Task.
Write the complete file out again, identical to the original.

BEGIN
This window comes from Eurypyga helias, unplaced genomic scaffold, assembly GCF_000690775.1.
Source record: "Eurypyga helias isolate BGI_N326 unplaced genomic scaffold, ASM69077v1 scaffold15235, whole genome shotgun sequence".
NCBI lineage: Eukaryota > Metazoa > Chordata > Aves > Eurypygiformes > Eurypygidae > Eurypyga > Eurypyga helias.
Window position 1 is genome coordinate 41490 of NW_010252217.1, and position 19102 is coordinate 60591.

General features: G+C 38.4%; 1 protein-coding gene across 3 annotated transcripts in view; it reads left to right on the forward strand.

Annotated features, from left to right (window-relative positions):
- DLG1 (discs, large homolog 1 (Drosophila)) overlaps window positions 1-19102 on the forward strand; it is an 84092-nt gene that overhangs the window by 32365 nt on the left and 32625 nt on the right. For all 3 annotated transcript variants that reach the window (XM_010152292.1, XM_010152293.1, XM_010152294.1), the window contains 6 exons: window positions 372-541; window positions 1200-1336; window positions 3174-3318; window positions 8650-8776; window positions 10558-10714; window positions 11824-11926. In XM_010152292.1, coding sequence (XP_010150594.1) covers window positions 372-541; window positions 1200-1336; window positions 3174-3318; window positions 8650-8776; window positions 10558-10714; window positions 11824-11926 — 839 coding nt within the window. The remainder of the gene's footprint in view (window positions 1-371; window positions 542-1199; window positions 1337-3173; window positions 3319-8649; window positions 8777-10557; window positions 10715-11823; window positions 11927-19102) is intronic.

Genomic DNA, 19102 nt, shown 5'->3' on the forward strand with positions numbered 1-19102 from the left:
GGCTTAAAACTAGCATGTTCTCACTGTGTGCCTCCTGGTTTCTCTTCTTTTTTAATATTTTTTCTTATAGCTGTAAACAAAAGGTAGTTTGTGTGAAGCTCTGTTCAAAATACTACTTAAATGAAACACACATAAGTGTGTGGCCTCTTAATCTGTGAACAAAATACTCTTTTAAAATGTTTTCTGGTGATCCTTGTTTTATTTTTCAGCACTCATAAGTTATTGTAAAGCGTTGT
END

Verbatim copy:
This window comes from Eurypyga helias, unplaced genomic scaffold, assembly GCF_000690775.1.
Source record: "Eurypyga helias isolate BGI_N326 unplaced genomic scaffold, ASM69077v1 scaffold15235, whole genome shotgun sequence".
NCBI lineage: Eukaryota > Metazoa > Chordata > Aves > Eurypygiformes > Eurypygidae > Eurypyga > Eurypyga helias.
Window position 1 is genome coordinate 41490 of NW_010252217.1, and position 19102 is coordinate 60591.

General features: G+C 38.4%; 1 protein-coding gene across 3 annotated transcripts in view; it reads left to right on the forward strand.

Annotated features, from left to right (window-relative positions):
- DLG1 (discs, large homolog 1 (Drosophila)) overlaps window positions 1-19102 on the forward strand; it is an 84092-nt gene that overhangs the window by 32365 nt on the left and 32625 nt on the right. For all 3 annotated transcript variants that reach the window (XM_010152292.1, XM_010152293.1, XM_010152294.1), the window contains 6 exons: window positions 372-541; window positions 1200-1336; window positions 3174-3318; window positions 8650-8776; window positions 10558-10714; window positions 11824-11926. In XM_010152292.1, coding sequence (XP_010150594.1) covers window positions 372-541; window positions 1200-1336; window positions 3174-3318; window positions 8650-8776; window positions 10558-10714; window positions 11824-11926 — 839 coding nt within the window. The remainder of the gene's footprint in view (window positions 1-371; window positions 542-1199; window positions 1337-3173; window positions 3319-8649; window positions 8777-10557; window positions 10715-11823; window positions 11927-19102) is intronic.

Genomic DNA, 19102 nt, shown 5'->3' on the forward strand with positions numbered 1-19102 from the left:
GGCTTAAAACTAGCATGTTCTCACTGTGTGCCTCCTGGTTTCTCTTCTTTTTTAATATTTTTTCTTATAGCTGTAAACAAAAGGTAGTTTGTGTGAAGCTCTGTTCAAAATACTACTTAAATGAAACACACATAAGTGTGTGGCCTCTTAATCTGTGAACAAAATACTCTTTTAAAATGTTTTCTGGTGATCCTTGTTTTATTTTTCAGCACTCATAAGTTATTGTAAAGCGTTGT